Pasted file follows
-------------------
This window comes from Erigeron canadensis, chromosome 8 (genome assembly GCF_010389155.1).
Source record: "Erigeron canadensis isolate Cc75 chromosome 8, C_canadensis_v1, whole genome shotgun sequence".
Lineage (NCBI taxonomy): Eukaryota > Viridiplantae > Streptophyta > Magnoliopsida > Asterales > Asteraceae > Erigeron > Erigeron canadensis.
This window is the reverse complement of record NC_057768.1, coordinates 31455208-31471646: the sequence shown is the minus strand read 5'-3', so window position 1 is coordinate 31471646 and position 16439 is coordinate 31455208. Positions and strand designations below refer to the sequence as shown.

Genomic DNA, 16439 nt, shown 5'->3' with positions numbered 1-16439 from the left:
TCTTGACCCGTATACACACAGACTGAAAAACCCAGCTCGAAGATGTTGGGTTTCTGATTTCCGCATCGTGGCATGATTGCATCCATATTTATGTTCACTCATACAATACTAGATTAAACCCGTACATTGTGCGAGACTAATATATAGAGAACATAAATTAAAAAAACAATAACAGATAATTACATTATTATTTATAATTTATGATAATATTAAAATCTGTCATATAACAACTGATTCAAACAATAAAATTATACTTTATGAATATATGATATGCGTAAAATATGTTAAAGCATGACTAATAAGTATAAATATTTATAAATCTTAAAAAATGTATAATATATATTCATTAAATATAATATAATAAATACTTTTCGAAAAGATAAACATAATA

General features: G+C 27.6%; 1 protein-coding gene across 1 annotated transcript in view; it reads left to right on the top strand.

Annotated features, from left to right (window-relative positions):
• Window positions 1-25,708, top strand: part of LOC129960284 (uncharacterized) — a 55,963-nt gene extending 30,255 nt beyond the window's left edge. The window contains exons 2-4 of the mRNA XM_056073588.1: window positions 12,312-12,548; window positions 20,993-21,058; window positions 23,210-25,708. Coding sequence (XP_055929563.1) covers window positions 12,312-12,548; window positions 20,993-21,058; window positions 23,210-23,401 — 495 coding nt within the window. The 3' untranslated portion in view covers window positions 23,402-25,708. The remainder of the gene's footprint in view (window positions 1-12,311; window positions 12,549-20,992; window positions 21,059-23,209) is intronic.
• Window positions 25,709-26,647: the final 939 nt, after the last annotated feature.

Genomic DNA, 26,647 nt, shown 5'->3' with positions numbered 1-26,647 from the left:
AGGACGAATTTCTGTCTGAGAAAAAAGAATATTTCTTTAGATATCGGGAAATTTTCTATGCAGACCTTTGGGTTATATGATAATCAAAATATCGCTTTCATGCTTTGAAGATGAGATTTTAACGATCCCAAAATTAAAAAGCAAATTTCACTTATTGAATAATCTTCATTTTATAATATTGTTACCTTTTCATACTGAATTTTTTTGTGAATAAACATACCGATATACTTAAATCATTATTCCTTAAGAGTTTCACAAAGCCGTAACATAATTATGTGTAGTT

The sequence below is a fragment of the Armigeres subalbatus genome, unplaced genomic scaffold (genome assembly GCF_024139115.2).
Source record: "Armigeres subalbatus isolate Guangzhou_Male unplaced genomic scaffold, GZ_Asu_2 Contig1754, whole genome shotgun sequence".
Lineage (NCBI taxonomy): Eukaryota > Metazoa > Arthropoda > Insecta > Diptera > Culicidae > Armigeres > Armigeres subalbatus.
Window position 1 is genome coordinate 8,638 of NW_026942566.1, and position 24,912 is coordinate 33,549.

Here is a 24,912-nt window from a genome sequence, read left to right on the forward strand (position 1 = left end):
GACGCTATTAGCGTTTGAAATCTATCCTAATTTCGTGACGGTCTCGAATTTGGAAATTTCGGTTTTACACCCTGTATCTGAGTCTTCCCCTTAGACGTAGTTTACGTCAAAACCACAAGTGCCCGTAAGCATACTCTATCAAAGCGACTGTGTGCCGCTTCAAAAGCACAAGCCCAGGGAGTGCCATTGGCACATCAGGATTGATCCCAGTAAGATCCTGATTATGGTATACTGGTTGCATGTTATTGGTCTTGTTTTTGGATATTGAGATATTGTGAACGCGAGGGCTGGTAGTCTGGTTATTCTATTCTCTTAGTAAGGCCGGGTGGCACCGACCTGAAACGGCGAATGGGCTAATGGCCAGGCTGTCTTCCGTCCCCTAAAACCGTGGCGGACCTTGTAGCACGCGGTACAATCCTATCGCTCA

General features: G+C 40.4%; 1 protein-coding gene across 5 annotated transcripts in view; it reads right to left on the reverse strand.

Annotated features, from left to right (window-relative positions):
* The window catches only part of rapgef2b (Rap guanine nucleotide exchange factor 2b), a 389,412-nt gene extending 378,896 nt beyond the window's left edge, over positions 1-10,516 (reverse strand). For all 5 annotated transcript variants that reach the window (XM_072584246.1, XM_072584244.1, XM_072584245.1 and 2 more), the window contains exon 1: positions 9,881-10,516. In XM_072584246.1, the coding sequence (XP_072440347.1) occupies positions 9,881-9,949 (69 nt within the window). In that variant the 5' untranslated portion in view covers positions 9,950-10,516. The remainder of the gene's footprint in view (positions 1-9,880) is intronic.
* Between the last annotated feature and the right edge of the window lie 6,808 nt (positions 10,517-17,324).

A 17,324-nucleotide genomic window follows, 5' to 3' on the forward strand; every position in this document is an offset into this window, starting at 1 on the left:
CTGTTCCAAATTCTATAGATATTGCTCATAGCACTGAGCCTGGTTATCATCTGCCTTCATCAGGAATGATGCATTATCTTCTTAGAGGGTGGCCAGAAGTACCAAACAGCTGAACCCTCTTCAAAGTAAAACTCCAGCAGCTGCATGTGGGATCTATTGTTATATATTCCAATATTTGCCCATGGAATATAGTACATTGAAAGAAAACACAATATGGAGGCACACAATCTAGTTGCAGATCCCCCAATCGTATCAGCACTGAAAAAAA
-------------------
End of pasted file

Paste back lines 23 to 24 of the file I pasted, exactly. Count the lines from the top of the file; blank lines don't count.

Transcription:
A 17,324-nucleotide genomic window follows, 5' to 3' on the forward strand; every position in this document is an offset into this window, starting at 1 on the left:
CTGTTCCAAATTCTATAGATATTGCTCATAGCACTGAGCCTGGTTATCATCTGCCTTCATCAGGAATGATGCATTATCTTCTTAGAGGGTGGCCAGAAGTACCAAACAGCTGAACCCTCTTCAAAGTAAAACTCCAGCAGCTGCATGTGGGATCTATTGTTATATATTCCAATATTTGCCCATGGAATATAGTACATTGAAAGAAAACACAATATGGAGGCACACAATCTAGTTGCAGATCCCCCAATCGTATCAGCACTGAAAAAAA